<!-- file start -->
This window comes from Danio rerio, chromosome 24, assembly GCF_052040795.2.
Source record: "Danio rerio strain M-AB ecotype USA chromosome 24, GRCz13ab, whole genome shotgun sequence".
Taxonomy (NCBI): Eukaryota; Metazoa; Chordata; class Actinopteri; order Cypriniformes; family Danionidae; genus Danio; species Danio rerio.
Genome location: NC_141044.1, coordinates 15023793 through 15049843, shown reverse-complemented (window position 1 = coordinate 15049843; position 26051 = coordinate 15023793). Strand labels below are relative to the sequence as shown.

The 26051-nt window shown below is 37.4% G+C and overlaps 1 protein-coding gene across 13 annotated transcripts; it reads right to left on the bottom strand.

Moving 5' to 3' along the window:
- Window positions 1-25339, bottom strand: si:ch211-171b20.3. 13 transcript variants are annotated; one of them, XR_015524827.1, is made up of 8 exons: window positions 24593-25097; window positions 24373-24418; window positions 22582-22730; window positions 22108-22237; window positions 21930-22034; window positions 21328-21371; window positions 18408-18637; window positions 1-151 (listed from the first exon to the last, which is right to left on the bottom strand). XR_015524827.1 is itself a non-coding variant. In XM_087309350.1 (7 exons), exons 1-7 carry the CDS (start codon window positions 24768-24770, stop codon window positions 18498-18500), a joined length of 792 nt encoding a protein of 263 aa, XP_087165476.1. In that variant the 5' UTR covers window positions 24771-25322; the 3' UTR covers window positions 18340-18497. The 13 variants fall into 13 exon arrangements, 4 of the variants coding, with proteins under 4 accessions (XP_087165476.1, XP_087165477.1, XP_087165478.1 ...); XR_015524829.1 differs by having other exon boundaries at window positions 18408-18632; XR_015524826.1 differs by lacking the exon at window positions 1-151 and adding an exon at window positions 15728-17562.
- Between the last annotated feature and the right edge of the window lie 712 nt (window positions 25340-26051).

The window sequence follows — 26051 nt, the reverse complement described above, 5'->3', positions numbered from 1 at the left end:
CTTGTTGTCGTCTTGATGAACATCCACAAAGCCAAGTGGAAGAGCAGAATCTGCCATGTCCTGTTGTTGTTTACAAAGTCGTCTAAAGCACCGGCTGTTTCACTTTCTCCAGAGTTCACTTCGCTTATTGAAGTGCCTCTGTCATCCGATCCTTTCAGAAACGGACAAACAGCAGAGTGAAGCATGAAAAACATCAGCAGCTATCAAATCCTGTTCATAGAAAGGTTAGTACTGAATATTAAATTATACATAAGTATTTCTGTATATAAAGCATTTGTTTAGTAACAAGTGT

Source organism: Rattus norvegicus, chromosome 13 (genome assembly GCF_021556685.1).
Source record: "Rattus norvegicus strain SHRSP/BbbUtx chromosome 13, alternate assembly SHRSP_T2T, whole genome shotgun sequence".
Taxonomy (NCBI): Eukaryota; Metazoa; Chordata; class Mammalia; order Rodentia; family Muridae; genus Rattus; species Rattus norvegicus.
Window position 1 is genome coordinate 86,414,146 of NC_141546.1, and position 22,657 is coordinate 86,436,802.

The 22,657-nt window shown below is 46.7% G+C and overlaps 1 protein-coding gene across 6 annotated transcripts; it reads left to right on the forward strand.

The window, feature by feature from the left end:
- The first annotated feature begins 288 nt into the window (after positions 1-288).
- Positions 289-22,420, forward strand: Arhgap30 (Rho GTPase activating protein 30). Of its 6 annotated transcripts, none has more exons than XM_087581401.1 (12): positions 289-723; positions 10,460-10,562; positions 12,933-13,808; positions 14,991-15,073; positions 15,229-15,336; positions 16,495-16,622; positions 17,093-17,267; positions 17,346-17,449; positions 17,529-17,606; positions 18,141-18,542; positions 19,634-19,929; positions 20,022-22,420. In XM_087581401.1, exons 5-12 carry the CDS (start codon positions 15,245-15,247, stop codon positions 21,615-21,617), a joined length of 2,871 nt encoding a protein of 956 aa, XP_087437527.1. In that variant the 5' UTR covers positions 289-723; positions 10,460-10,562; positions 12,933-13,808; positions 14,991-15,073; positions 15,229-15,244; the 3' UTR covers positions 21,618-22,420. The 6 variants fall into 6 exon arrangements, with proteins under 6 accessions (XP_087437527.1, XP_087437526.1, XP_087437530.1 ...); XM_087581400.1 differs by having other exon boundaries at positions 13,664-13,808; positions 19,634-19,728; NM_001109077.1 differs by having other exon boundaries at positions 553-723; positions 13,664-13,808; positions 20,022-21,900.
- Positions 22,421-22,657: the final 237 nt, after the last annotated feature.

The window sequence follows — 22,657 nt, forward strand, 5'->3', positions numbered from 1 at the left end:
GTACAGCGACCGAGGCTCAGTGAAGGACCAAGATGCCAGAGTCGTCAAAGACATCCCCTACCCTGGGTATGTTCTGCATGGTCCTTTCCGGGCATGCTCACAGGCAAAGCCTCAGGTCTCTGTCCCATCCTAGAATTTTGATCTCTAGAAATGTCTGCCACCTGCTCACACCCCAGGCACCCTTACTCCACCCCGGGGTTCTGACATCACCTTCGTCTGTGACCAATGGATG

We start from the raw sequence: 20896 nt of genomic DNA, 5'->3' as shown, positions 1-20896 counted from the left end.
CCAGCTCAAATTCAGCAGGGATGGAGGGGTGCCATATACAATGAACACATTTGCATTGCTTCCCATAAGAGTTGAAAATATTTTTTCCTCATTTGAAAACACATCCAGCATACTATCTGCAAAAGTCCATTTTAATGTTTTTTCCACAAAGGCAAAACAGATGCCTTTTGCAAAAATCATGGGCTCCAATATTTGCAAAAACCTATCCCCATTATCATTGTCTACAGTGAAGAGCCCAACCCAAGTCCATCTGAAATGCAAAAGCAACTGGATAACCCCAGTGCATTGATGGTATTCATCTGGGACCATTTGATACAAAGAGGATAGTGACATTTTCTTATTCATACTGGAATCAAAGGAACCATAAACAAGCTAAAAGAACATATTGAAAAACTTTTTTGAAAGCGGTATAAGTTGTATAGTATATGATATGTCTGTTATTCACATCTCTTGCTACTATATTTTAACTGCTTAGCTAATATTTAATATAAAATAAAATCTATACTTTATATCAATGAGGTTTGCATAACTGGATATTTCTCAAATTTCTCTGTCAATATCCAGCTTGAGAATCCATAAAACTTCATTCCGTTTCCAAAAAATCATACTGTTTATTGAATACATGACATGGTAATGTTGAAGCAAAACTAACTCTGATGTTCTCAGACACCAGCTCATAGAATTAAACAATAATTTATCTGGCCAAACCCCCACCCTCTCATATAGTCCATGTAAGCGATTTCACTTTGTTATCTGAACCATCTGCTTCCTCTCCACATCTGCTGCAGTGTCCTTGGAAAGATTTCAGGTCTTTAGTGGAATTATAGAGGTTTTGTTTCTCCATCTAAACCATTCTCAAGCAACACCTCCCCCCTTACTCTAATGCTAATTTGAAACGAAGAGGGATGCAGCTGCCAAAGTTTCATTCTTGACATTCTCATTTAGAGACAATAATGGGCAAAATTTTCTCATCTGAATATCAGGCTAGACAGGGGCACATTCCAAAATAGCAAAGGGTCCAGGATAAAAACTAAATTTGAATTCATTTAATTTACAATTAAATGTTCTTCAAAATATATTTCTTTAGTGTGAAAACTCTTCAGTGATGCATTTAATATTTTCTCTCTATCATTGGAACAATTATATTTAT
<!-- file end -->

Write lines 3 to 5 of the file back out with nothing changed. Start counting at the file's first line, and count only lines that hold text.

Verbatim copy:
Taxonomy (NCBI): Eukaryota; Metazoa; Chordata; class Actinopteri; order Cypriniformes; family Danionidae; genus Danio; species Danio rerio.
Genome location: NC_141044.1, coordinates 15023793 through 15049843, shown reverse-complemented (window position 1 = coordinate 15049843; position 26051 = coordinate 15023793). Strand labels below are relative to the sequence as shown.

The 26051-nt window shown below is 37.4% G+C and overlaps 1 protein-coding gene across 13 annotated transcripts; it reads right to left on the bottom strand.